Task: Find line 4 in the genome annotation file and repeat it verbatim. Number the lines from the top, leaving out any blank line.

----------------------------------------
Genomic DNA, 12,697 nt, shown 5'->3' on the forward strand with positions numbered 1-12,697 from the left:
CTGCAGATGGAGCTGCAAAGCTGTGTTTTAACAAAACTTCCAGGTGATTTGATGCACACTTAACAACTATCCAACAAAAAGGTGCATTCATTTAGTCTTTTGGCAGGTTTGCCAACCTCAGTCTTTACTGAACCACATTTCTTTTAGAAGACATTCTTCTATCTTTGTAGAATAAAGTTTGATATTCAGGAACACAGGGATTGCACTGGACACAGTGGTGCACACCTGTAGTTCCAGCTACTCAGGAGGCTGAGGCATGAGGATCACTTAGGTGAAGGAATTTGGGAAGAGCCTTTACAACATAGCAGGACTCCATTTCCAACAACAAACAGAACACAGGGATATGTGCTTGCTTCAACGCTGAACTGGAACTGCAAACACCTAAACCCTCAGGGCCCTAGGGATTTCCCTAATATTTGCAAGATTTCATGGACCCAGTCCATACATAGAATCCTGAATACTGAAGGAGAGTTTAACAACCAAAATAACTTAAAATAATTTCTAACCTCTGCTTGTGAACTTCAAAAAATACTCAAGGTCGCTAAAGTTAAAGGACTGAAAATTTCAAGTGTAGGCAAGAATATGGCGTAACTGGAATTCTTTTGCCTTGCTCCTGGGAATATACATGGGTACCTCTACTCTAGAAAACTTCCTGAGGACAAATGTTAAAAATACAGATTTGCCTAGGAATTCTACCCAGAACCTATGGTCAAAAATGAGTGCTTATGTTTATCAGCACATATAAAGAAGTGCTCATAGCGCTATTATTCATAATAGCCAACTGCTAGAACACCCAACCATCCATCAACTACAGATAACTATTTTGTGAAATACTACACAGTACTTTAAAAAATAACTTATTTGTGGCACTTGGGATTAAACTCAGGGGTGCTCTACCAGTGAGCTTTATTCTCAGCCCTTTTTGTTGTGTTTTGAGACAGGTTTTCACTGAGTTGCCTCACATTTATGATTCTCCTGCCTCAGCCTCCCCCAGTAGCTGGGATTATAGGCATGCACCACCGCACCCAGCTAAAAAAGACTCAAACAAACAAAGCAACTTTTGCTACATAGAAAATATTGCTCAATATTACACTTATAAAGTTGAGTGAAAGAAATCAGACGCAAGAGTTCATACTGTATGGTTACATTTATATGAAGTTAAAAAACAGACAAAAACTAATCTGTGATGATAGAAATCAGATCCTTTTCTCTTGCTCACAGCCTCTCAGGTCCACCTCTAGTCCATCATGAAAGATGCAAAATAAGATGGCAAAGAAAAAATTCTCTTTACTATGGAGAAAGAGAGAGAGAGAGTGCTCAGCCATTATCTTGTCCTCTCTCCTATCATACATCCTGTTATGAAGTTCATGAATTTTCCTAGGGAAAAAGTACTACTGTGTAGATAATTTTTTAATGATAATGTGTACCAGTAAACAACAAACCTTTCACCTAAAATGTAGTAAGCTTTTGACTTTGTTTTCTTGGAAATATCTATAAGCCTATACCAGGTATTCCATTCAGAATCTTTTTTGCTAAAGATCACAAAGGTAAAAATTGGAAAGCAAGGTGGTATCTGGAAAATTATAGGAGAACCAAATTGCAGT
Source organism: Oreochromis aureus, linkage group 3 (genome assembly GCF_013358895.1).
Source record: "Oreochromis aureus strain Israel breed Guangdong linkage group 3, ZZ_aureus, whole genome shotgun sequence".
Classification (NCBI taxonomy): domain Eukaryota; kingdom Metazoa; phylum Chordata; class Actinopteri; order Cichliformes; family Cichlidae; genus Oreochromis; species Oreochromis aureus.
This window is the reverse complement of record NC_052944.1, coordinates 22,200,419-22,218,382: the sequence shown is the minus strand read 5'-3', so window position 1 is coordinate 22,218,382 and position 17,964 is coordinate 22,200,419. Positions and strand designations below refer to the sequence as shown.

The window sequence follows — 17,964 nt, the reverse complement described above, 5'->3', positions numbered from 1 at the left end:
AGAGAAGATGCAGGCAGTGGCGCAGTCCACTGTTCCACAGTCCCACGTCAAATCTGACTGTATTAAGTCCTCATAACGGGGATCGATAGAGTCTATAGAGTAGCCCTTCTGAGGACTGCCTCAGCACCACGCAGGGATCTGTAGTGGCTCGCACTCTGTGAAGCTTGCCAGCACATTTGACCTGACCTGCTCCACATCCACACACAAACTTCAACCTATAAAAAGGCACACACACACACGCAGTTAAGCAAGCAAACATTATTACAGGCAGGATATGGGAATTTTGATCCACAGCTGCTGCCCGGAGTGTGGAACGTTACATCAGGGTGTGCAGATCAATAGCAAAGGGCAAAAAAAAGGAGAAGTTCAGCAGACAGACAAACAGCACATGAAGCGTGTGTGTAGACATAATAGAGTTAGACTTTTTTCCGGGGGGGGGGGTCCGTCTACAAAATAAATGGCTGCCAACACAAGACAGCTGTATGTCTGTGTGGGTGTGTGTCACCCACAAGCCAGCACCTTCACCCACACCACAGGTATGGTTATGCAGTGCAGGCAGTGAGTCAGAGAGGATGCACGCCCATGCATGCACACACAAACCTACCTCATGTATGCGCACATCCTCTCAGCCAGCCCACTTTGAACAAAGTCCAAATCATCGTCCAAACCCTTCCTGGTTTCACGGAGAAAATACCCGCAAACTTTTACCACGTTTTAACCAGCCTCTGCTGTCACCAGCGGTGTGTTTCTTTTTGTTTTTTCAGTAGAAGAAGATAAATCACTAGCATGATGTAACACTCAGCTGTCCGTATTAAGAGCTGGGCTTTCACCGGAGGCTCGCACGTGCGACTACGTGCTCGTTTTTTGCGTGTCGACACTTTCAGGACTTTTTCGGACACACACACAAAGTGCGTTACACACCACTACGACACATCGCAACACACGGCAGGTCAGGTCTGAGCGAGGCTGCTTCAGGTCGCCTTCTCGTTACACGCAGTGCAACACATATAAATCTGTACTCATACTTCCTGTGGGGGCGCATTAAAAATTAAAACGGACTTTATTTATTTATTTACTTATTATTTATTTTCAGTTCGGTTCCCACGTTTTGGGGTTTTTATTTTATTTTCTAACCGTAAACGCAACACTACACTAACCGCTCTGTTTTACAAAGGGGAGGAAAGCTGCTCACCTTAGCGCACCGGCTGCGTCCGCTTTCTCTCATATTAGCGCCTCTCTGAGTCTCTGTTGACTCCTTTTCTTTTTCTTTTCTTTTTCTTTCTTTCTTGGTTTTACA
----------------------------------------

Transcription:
Source record: "Oreochromis aureus strain Israel breed Guangdong linkage group 3, ZZ_aureus, whole genome shotgun sequence".